Forrester VP on voice tech: “Everyone, including Amazon, fails the trust test”
Just because consumers are welcoming voice devices into their homes doesn’t mean they trust them. Forrester’s Dipanjan Chatterjee on the far-reaching implications of the ubiquity of voice engagement.
This article originally appeared in The Dream Issue, our October/November 2018 print edition of Marketing magazine.
We are at the brink of a sea change that will alter how consumers interact with technology and experience brands. In 2011, Apple introduced us to Siri, and we embarked on a journey of awkward conversations. In the ensuing seven years, we have grown somewhat comfortable speaking with machines.
What is more remarkable is that machines have grown comfortable in their ability to hold that conversation in a meaningful manner. Voice-based communication, fuelled by adoption, artificial intelligence and an ecosystem of connected machines, will emerge as a prevalent form of engagement between humans, devices and brands.
Along came Echo
The early incarnation of voice did not favour Amazon. The brand was never within easy reach in the user’s pocket where voice assistants lived in mobile phones. Amazon’s own attempt at a phone was a dismal failure, and it couldn’t command the rabid devotion of Apple, or global penetration of Android. At best, it was one step removed as an app.
Amazon’s way into the heart came through the home. The launch of the Alexa-powered Echo in 2014, followed by a rapid clip of variants, created the market for smart speakers. Forrester estimates that, by 2020, about 50% of US homes will have a smart speaker. Two-thirds of those will be Amazon Echo devices, most of the remaining third will be Google’s.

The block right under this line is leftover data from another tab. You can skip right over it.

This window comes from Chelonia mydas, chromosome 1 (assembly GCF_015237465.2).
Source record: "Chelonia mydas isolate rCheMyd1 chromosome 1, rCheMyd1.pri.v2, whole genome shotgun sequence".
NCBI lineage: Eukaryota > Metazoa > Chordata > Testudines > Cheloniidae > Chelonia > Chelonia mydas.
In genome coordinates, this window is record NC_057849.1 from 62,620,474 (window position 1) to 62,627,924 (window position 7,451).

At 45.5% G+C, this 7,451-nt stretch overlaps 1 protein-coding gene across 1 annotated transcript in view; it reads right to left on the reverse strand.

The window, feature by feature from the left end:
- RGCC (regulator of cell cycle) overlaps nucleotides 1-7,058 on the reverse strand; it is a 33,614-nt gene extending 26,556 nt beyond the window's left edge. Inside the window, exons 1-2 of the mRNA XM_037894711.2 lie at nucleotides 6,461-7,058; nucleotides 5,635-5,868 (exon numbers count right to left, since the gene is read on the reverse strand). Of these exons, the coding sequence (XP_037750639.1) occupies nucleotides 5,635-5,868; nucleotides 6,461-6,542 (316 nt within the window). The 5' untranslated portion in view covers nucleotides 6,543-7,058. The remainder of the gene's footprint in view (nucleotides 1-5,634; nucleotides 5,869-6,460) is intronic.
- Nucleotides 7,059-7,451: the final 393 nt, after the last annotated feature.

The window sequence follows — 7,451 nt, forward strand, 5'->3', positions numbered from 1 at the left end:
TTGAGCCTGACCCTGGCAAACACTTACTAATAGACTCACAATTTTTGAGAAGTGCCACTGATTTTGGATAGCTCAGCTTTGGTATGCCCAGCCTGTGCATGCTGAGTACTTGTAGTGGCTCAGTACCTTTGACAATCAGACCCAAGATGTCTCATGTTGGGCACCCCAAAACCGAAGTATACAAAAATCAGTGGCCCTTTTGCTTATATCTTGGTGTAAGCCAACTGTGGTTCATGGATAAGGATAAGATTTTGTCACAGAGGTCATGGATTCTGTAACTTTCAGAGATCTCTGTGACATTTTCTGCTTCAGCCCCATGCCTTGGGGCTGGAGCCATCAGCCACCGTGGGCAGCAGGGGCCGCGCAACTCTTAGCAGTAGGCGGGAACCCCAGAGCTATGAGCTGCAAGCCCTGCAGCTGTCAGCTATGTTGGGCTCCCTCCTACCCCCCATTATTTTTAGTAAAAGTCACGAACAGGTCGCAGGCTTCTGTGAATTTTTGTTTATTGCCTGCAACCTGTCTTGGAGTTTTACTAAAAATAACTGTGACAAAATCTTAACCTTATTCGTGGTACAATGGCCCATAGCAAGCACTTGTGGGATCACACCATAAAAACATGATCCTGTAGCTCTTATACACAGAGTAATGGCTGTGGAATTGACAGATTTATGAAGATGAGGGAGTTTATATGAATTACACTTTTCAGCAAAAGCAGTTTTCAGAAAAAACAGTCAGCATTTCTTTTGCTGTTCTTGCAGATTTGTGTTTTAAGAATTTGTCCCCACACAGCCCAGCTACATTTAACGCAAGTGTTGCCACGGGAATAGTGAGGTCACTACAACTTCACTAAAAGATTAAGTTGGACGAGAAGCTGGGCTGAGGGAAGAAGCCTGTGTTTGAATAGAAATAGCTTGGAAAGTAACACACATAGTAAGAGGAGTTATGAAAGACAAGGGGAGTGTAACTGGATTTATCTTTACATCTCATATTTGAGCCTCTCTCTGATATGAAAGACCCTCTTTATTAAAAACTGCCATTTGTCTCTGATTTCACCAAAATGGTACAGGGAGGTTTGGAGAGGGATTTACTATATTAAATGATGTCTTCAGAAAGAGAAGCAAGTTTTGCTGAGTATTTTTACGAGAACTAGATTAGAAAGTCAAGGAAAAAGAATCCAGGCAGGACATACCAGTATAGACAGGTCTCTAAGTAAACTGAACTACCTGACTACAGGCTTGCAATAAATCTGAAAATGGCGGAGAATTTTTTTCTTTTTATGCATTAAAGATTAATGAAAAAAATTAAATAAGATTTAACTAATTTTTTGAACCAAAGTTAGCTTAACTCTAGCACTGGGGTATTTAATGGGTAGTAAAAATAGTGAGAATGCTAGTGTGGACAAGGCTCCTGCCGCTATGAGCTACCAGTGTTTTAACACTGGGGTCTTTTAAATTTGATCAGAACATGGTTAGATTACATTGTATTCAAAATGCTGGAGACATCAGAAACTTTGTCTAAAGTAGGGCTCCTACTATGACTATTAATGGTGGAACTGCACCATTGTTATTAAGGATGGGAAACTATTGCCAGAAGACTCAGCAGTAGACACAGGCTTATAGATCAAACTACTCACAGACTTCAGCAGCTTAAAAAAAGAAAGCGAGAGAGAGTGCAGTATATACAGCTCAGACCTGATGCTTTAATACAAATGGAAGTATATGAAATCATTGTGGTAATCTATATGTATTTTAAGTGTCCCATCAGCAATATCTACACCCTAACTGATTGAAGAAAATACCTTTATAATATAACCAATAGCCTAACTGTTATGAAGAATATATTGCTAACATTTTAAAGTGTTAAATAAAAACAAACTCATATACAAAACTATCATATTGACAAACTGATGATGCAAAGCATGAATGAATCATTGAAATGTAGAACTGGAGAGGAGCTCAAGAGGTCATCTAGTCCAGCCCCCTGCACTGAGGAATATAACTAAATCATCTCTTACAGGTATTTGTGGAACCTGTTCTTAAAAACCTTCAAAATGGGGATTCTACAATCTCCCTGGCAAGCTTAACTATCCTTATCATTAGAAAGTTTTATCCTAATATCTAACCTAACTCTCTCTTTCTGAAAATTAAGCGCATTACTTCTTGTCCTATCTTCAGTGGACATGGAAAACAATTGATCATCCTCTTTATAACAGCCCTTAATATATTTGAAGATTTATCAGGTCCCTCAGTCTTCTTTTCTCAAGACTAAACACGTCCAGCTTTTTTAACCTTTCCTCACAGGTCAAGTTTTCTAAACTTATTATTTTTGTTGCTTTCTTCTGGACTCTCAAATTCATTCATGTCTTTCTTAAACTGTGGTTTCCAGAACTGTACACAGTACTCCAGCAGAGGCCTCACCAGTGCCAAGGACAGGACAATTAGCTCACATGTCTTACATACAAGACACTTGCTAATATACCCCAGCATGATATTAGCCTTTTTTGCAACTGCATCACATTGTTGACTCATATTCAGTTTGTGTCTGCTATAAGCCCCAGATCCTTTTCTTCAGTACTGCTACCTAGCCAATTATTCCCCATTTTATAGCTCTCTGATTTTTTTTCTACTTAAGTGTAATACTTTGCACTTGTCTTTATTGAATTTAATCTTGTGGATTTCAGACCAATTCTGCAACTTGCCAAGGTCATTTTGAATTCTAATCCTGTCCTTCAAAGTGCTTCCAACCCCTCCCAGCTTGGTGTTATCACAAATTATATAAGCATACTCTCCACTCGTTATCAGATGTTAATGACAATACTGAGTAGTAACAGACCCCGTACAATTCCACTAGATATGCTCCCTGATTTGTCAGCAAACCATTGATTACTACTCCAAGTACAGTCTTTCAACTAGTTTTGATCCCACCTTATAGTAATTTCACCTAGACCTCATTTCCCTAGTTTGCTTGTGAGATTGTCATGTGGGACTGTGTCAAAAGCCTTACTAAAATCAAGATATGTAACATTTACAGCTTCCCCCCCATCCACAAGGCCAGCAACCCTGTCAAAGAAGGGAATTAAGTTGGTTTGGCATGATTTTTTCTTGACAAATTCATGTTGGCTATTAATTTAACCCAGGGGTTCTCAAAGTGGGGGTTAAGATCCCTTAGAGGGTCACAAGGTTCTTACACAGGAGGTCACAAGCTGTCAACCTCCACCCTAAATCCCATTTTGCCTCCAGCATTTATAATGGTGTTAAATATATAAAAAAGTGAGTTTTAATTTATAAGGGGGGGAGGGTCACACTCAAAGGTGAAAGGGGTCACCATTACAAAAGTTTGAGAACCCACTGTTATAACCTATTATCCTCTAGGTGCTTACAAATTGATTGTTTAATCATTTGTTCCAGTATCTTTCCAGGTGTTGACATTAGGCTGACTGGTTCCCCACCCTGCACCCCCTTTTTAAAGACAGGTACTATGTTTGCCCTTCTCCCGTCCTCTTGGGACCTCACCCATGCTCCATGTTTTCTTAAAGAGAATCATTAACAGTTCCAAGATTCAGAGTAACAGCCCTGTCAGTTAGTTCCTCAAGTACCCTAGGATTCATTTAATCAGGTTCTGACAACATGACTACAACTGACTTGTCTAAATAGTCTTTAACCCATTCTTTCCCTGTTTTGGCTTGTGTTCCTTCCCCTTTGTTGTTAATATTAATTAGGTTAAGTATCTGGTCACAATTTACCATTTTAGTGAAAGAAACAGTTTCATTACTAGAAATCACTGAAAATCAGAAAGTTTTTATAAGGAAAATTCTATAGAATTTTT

Voice will transcend phones and speakers
As we get better at machine emulation of human conversation, we get that much closer to using voice as a primary medium of interaction across all our devices, directly or through an intermediary like Alexa or Siri. Cars are the first large class of devices that will have widespread adoption of voice. Infiniti touts Alexa’s ability to start the car in its commercials, and the 2020 Volvo portfolio will natively run Android Auto with a Google Assistant button on the steering wheel.
Home appliances will follow. Whirlpool is integrating with Apple, Amazon and Google, so you can tell your oven to preheat and your dryer to stop. Samsung, which has gained little traction with Bixby, its own version of a voice assistant, has pledged to have all its devices be ‘connected and intelligent’ by 2020.
Voice communication will evolve to become an equal, and often preferred, option anytime we have to interact with an interface, be it a phone, speaker, consumer durable, kiosk or any consumer computing device.
Everyone, including Amazon, fails the trust test
Alexa has captured the imagination, mind share and market share of US consumers. There are about 30 million Echo speakers in US homes, capable of many more ‘Skills’ than their peers. Yet Amazon, or anyone else for that matter, is far from being the trusted arbiter of the device ecosystem.